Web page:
Government plans new tax crackdown on offshore assets

People could face tax investigations and even criminal prosecution if they fail to declare and pay offshore tax liabilities under government proposals.

A new criminal offence of failing to declare taxable offshore income and gains has been set out in an HM Revenue & Customs (HMRC) consultation paper published on 19 August. The consultation, which closes on 31 October, seeks views on the design of the new offence and on appropriate safeguards.

Most offshore cases will continue to be dealt with through a civil approach and another consultation paper clarifies the government’s plans to introduce tougher civil sanctions, including for people who move taxable assets between offshore banks in different countries in an attempt to hide wealth and evade tax.

The consultation examines the situation where an individual moves their assets from one offshore centre which has tightened its tax information-sharing laws to another that has not. The 20-year rule limiting how far back HMRC can look at a taxpayer’s affairs could also be suspended.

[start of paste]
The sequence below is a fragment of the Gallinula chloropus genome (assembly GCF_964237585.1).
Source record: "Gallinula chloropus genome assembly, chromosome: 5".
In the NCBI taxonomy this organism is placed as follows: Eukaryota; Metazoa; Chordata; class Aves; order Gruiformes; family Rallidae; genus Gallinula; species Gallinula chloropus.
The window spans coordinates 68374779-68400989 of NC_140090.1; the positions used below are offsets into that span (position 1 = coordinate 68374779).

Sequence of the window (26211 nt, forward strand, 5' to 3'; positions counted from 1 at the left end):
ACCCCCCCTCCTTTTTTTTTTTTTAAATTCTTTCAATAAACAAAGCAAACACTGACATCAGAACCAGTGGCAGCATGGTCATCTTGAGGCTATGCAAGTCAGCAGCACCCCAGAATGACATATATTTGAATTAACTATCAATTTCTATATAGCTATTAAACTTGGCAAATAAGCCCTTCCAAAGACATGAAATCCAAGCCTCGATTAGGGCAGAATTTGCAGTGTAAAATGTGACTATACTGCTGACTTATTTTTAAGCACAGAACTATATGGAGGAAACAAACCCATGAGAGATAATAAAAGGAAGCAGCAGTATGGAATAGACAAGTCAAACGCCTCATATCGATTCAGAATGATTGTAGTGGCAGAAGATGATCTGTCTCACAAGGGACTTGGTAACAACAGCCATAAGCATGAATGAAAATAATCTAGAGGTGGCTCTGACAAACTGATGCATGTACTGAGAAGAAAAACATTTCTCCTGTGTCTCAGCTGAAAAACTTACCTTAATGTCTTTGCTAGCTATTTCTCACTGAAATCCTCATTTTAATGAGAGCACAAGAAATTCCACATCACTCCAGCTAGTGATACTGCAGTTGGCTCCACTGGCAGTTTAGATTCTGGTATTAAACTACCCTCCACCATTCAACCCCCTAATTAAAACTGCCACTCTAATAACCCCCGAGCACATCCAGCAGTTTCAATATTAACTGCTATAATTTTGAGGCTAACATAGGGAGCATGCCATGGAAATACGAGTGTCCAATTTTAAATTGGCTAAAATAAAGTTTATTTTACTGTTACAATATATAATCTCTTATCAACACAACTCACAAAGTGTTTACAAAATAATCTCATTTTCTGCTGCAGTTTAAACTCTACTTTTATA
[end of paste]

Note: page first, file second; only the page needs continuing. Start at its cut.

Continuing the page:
David Gauke, Financial Secretary to the Treasury, said: “There is nothing wrong with holding assets offshore but investors must pay the tax they owe here. Over 56,000 people have already told HMRC about what they owe offshore and HMRC has offered opportunities to clear things up as quickly and easily as possible. Those that don’t come forward must face tough consequences, including a criminal conviction.”

With the government and HMRC committed to closing the UK tax gap – the difference between tax owed and tax collected – the range of tax crackdowns and tax investigations is likely to continue to grow. In the event of a tax investigation, working with the experts at Taxation-Investigation can help to clarify the taxpayer’s position and identify their options.

We’ll provide constructive advice and support, enabling taxpayers to focus on their day-to-day affairs while we liaise with HMRC inspectors to bring the investigation to a satisfactory conclusion. Where tax affairs are in order, we will argue the case robustly and we will also negotiate any settlement necessary with a view to minimising HMRC claims for any tax and penalties.